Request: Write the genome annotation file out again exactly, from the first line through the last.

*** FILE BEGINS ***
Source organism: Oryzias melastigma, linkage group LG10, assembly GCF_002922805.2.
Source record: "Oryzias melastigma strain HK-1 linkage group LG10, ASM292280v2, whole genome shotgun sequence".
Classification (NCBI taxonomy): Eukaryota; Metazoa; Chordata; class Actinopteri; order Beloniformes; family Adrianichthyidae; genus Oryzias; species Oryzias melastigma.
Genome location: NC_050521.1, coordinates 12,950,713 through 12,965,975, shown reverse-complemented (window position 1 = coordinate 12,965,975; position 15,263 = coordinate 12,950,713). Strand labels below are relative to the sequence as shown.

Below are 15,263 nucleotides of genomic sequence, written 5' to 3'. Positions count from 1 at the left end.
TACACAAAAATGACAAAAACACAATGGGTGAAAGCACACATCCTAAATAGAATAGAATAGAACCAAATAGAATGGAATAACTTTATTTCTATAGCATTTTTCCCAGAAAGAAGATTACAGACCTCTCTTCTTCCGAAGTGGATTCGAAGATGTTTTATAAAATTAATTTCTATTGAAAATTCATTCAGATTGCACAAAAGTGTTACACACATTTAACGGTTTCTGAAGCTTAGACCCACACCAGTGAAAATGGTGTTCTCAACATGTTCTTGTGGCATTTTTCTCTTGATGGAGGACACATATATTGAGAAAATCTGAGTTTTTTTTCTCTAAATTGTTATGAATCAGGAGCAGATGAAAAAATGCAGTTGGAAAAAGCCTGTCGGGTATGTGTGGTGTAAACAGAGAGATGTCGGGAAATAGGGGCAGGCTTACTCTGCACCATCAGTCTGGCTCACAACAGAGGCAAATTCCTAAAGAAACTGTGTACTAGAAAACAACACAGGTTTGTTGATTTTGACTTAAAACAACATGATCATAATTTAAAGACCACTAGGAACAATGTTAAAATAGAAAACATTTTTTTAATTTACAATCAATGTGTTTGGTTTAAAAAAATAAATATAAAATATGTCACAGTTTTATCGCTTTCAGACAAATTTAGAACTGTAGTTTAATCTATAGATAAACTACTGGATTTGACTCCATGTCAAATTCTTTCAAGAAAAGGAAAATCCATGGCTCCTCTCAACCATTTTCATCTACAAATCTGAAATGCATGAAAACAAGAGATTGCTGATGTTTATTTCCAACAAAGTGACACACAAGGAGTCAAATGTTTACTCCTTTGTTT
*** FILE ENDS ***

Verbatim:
Source organism: Oryzias melastigma, linkage group LG10, assembly GCF_002922805.2.
Source record: "Oryzias melastigma strain HK-1 linkage group LG10, ASM292280v2, whole genome shotgun sequence".
Classification (NCBI taxonomy): Eukaryota; Metazoa; Chordata; class Actinopteri; order Beloniformes; family Adrianichthyidae; genus Oryzias; species Oryzias melastigma.
Genome location: NC_050521.1, coordinates 12,950,713 through 12,965,975, shown reverse-complemented (window position 1 = coordinate 12,965,975; position 15,263 = coordinate 12,950,713). Strand labels below are relative to the sequence as shown.

Below are 15,263 nucleotides of genomic sequence, written 5' to 3'. Positions count from 1 at the left end.
TACACAAAAATGACAAAAACACAATGGGTGAAAGCACACATCCTAAATAGAATAGAATAGAACCAAATAGAATGGAATAACTTTATTTCTATAGCATTTTTCCCAGAAAGAAGATTACAGACCTCTCTTCTTCCGAAGTGGATTCGAAGATGTTTTATAAAATTAATTTCTATTGAAAATTCATTCAGATTGCACAAAAGTGTTACACACATTTAACGGTTTCTGAAGCTTAGACCCACACCAGTGAAAATGGTGTTCTCAACATGTTCTTGTGGCATTTTTCTCTTGATGGAGGACACATATATTGAGAAAATCTGAGTTTTTTTTCTCTAAATTGTTATGAATCAGGAGCAGATGAAAAAATGCAGTTGGAAAAAGCCTGTCGGGTATGTGTGGTGTAAACAGAGAGATGTCGGGAAATAGGGGCAGGCTTACTCTGCACCATCAGTCTGGCTCACAACAGAGGCAAATTCCTAAAGAAACTGTGTACTAGAAAACAACACAGGTTTGTTGATTTTGACTTAAAACAACATGATCATAATTTAAAGACCACTAGGAACAATGTTAAAATAGAAAACATTTTTTTAATTTACAATCAATGTGTTTGGTTTAAAAAAATAAATATAAAATATGTCACAGTTTTATCGCTTTCAGACAAATTTAGAACTGTAGTTTAATCTATAGATAAACTACTGGATTTGACTCCATGTCAAATTCTTTCAAGAAAAGGAAAATCCATGGCTCCTCTCAACCATTTTCATCTACAAATCTGAAATGCATGAAAACAAGAGATTGCTGATGTTTATTTCCAACAAAGTGACACACAAGGAGTCAAATGTTTACTCCTTTGTTT